Friday, 3 May 2013

Link Building for Beginners

Link building is a major weakness for a lot of web sites. Everyone wants their web page or blog to be a hit, but getting attention can be hard. There are billions of other people out there competing for site views. Keywords tend to get a lot of attention, and the right terms in the right density are certainly important, but that isn't the only way to increase your web presence.

One of the most significant ways to drive traffic to your website is through link building. Search engines have pretty complex algorithms that determine how high up you rank on the results page. If you aren't on the first page, you might as well not be listed.

Are All Links Equal?

Just like a real person, a search engine takes links and references with a grain of salt. A large, well-established, reputable site with relevant links is going to be taken much more seriously than a "link farm" that simply posts links to anything. The search engine weighs links using information such as how closely related the site topics are.

For example, if your blog about dog grooming is linked from a veterinarian's website, it would have more value than a link on a shoe store's. In the same vein, links that are in the body of text are more heavily weighted than those in comments sections or forum signatures.

So how do you go about building links that are both valuable and visible? There are essentially three types of links. When you take a look at them it is pretty clear which ones you want.
  • Natural Links - A natural link is exactly what it sounds like. When someone likes your blog or website and posts a link to it on another web page, it creates a link that is both visible and valuable. Not only does it increase your search engine results, but it reaches the more people who might be interested in visiting your site.
  • Outreach or Manual Links - These kind of links are usually created by listing your website in a directory or emailing bloggers to ask about trading links. Article databases that accept any submission are prime places for these as well.
  • Artificial or Self-Created Links - Signing guest books, blog comments and forum posts, and social networking profiles are low value links, but easy and cheap to create in huge numbers. They can have a small effect on search engine rankings but are really the lowest form of link building.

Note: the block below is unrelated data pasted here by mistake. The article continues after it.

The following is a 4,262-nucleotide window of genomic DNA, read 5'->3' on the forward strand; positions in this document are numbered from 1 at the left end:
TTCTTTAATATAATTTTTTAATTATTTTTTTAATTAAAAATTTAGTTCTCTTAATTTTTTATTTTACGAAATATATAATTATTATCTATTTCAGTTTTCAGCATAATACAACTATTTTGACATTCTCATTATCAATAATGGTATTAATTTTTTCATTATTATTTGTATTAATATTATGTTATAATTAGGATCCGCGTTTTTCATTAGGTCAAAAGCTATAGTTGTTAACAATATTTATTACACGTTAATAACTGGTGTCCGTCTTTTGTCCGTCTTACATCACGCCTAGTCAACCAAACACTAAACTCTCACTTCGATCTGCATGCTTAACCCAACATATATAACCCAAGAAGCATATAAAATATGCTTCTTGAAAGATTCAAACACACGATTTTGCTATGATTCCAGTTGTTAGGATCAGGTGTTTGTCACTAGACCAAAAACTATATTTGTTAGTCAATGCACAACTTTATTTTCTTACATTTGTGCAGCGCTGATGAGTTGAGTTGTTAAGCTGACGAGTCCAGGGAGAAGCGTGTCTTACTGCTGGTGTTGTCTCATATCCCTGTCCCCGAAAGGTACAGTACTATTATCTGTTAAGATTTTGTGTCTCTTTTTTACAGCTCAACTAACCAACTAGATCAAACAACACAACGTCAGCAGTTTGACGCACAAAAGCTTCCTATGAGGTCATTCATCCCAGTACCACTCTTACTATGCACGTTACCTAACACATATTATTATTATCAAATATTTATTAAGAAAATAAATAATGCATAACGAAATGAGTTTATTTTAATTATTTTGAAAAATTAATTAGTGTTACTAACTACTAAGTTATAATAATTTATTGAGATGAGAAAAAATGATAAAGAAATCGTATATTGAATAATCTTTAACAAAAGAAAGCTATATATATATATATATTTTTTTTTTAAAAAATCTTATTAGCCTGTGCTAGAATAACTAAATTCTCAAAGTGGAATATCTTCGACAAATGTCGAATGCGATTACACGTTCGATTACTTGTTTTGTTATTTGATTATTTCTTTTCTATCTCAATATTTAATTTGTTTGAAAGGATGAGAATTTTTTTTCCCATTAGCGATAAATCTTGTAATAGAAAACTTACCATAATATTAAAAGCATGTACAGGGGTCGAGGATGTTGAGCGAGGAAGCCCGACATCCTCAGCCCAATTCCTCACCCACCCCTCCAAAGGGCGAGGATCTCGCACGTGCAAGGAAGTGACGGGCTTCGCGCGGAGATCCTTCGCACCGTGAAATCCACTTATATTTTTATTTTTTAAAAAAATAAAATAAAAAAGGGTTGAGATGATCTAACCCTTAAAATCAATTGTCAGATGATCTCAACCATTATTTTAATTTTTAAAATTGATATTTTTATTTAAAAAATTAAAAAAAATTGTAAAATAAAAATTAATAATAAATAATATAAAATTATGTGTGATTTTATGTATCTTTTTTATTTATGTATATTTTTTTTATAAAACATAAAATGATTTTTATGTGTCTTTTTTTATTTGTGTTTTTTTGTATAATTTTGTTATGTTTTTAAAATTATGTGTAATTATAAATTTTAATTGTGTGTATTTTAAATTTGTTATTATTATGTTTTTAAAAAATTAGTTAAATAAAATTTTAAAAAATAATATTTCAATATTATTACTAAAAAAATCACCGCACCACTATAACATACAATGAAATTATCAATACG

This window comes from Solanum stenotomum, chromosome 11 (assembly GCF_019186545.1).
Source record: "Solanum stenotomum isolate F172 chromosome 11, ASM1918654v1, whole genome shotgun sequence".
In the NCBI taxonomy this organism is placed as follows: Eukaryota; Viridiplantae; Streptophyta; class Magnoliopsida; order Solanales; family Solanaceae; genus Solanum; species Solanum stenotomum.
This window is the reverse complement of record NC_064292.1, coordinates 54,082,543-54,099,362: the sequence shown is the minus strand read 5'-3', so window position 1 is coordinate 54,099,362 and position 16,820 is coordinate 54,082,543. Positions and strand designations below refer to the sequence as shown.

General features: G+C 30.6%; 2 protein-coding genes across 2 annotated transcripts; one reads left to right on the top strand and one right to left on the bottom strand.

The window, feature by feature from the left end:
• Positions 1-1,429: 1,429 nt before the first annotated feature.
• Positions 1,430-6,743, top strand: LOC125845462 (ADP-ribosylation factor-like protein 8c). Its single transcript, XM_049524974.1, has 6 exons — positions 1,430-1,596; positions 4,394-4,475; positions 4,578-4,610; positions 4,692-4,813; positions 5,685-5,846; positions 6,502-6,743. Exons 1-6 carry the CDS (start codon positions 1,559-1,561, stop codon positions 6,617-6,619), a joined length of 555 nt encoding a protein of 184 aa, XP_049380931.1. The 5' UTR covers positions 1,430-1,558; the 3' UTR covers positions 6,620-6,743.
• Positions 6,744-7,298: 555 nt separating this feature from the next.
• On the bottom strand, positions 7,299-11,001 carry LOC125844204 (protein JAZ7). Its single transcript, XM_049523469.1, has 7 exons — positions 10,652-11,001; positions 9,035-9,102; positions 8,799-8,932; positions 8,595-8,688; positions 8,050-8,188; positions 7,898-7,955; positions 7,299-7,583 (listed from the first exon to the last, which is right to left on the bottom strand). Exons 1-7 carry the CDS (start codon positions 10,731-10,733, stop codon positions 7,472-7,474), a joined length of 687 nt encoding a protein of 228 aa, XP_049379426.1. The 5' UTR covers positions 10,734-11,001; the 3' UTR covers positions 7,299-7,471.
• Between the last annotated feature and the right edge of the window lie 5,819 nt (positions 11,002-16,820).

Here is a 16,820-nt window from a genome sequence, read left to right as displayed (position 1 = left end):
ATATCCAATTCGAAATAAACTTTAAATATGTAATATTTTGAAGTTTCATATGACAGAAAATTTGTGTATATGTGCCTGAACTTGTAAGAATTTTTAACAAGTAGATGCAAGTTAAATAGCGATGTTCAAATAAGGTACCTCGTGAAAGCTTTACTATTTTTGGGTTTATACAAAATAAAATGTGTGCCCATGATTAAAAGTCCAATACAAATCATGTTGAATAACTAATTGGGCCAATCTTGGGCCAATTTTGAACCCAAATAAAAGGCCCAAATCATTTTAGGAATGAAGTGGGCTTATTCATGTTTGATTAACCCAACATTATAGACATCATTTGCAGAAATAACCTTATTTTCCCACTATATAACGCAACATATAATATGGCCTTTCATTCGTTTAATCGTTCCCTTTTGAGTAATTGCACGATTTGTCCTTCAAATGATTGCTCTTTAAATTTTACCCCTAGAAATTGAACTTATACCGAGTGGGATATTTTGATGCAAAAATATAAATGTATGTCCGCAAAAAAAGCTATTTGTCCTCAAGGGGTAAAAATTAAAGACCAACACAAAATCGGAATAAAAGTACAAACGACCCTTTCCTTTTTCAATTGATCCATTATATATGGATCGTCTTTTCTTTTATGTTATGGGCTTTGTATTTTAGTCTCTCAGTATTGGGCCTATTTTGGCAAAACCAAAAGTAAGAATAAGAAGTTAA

So How Do You Get Good Links?


Now that you know what a good link looks like, how do you get more of them? You can't really force natural, high value links, but there are a few things that you can do to encourage them.
  • Get people to link to you. Badges can be a powerful thing. Small graphic icons of your logo or slogan, they simply sit on the web pages or blogs of your supporters. It only takes your customers a moment to add a badge and it serves as an attention getting link and a tiny bit of advertising.
  • Create a great website and blog. If you have lots of interesting, informative content, then people will post links without you having to ask for them. Regular updates and quality content are the key here.
  • Get in the news. Give something away for free or do something just a little controversial.



Link building can bring you to the attention of countless potential readers or customers. It can also cost you an arm and a leg while bringing no real benefit. It's important to seek out valuable links and avoid wasting your time and money on ones that won't pay off. Good content and honest appeals to your customers and supporters can create the beginnings of a powerful internet presence.

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